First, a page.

Spring break trip mixes animal agriculture with fun
By Rachel Doctor
Many college students relax over spring break by soaking up the sun at the beach or visiting family members at home. But dozens of Purdue Agriculture students have gained extra knowledge and the chance to network and meet new people by participating in the animal science spring break trip. The weeklong experience takes students around the country to tour different animal agriculture facilities.
Instead of stepping into flip-flops, C.J. Fleenor, now a graduate student in animal sciences from Orleans, Ind., stepped onto the red, dusty dirt of a Colorado beef feedlot. Fleenor went on the trip last year and is thinking about how he will apply what he learned to his career. "I'm getting my master's in beef nutrition so that I can maintain a heifer development or feedlot backgrounding lot of my own" he said.
Fleenor said observing the Heartland Cattle Company heifer development facility opened his eyes to opportunities back home because the owner started from scratch and has built one of the most reputable heifer development lots in the country.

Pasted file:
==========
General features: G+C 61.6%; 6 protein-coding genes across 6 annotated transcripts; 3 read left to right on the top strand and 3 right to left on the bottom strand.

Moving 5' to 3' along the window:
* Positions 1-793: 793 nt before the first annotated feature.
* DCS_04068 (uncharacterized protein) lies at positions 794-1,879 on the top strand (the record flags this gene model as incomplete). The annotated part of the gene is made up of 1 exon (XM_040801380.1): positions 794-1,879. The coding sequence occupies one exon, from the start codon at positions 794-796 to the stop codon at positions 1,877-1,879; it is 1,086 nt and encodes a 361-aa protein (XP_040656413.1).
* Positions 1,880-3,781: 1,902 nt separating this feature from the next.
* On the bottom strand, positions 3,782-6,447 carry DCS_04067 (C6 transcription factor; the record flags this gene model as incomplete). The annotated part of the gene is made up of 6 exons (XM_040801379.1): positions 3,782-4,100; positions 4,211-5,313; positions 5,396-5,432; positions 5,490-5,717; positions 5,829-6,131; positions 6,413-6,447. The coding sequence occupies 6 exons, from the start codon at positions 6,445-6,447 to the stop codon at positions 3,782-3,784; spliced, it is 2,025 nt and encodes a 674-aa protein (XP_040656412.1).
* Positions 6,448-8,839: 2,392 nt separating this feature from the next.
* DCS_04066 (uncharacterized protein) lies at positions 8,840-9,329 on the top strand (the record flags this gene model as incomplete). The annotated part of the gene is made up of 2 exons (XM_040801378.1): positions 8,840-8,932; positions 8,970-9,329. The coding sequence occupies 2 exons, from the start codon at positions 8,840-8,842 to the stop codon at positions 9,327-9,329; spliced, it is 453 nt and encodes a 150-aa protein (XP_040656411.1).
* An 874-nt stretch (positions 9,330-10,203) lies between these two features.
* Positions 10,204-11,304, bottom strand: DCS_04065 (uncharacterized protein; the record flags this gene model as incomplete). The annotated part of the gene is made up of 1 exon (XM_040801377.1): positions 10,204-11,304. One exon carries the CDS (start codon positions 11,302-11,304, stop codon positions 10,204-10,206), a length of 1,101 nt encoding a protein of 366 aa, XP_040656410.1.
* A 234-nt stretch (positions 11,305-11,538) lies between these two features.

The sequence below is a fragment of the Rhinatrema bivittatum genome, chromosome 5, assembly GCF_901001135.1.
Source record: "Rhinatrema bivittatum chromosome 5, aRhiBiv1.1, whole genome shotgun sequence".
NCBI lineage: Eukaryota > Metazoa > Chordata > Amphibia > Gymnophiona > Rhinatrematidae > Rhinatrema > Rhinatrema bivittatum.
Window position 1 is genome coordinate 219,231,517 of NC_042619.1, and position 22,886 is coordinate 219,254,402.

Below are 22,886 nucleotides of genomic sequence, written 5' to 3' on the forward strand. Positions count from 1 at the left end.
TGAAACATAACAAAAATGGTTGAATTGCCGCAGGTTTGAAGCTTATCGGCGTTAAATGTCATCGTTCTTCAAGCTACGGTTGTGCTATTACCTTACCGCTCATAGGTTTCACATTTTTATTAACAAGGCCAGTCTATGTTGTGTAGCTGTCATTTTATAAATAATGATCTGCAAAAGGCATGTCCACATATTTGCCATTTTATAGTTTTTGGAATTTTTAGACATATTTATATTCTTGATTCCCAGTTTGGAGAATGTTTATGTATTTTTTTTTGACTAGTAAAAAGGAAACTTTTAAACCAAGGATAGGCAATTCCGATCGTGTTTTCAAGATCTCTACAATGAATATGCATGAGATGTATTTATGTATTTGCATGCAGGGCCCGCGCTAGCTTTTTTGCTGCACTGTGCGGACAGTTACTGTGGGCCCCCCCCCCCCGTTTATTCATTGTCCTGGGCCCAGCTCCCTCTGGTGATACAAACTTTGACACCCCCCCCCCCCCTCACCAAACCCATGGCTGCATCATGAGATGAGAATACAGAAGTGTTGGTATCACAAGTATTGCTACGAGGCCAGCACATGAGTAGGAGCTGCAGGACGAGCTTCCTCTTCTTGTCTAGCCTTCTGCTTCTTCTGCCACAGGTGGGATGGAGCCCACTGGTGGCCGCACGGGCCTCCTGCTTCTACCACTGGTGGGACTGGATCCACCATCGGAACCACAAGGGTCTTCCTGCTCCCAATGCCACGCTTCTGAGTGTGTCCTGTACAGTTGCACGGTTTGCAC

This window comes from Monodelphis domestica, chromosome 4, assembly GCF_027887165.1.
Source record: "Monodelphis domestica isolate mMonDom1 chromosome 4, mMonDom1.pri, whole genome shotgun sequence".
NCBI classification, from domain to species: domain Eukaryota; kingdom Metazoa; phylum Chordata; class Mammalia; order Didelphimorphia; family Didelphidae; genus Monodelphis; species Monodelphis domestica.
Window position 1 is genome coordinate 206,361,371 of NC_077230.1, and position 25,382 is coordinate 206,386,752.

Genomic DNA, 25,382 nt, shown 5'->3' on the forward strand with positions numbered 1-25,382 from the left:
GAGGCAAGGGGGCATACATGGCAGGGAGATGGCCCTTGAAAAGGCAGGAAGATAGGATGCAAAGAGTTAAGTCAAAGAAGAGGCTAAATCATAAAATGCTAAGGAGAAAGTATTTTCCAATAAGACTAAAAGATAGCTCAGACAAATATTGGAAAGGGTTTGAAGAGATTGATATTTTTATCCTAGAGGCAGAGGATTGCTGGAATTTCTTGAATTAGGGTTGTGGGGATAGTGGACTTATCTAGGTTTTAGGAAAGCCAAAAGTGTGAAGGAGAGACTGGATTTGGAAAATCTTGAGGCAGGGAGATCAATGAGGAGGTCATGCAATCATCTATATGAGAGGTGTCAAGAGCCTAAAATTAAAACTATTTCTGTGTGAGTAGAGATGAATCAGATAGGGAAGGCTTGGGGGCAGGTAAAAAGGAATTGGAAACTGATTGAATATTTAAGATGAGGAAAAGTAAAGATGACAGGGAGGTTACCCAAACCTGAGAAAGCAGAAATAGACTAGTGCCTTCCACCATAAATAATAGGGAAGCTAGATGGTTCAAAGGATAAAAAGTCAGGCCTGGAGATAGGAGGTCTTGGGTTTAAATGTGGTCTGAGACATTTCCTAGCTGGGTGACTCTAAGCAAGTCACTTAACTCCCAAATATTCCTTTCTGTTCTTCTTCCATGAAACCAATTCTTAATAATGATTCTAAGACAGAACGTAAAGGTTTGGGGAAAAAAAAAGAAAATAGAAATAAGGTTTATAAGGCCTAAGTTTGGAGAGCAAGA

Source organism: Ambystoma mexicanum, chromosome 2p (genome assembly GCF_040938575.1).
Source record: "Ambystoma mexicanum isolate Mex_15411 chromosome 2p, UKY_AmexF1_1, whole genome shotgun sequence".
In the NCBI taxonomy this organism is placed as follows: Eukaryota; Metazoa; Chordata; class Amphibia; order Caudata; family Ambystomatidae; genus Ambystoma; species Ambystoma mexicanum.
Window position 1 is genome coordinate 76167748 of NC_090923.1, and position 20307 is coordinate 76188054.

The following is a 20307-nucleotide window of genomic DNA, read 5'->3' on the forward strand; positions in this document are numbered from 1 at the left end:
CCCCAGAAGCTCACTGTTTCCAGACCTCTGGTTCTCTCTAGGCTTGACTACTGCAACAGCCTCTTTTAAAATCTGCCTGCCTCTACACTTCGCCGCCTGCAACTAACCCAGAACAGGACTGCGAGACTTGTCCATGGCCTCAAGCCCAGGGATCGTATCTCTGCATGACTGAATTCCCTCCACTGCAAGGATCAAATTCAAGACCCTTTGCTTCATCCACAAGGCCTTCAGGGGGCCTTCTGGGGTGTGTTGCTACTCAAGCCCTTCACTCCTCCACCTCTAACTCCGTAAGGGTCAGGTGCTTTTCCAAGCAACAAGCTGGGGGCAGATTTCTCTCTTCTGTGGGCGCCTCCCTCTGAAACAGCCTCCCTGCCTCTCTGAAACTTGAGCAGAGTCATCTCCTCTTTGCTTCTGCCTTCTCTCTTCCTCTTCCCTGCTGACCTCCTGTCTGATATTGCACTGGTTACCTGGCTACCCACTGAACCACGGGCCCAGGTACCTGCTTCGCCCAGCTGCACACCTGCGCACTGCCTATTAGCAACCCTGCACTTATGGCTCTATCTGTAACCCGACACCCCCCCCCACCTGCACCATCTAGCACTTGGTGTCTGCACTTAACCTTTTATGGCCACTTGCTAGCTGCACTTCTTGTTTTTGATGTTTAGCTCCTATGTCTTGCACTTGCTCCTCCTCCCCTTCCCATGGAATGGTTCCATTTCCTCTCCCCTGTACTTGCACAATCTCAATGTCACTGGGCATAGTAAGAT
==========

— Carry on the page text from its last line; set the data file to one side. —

The trip consists of several stops at different types of animal operations. Each stop features speakers who explain how they got to their current positions in the industry. "We hope to give students the opportunity to see the breadth, depth, and scope of animal agribusiness throughout different geographic regions," said Ron Lemenager, a professor of animal sciences. Lemenager and Mark Russell, another animal sciences professor, developed the travel course.
By visiting these businesses, students learn practical things they can take back to the farm or use in their careers. Making personal contacts was one of the trip's important benefits, said Amanda McGuire, a senior animal agribusiness major from Fountain City, Ind. "This trip gave me the opportunity to connect with people in the industry outside the state I've always lived," she said. "Meeting these people gave me the confidence to seek a job outside of Indiana."
Finding business connections was great, but the trip also offered a chance to interact with Purdue faculty and fellow students. "The animal science travel course allowed me to develop strong bonds with faculty and friends," said Jacob Tobias, an animal agribusiness major from Edinburgh, Ind.
The trip also was a welcome chance to relax and enjoy a week without classes. McGuire said she collected several fun memories of the trip: playing euchre in the hotel, learning the Texas two-step at Kansas State University and several late-night get-togethers. "Fitting 46 students on one bus for a week, socializing, talking and getting to know classmates better, now that was fun," she said.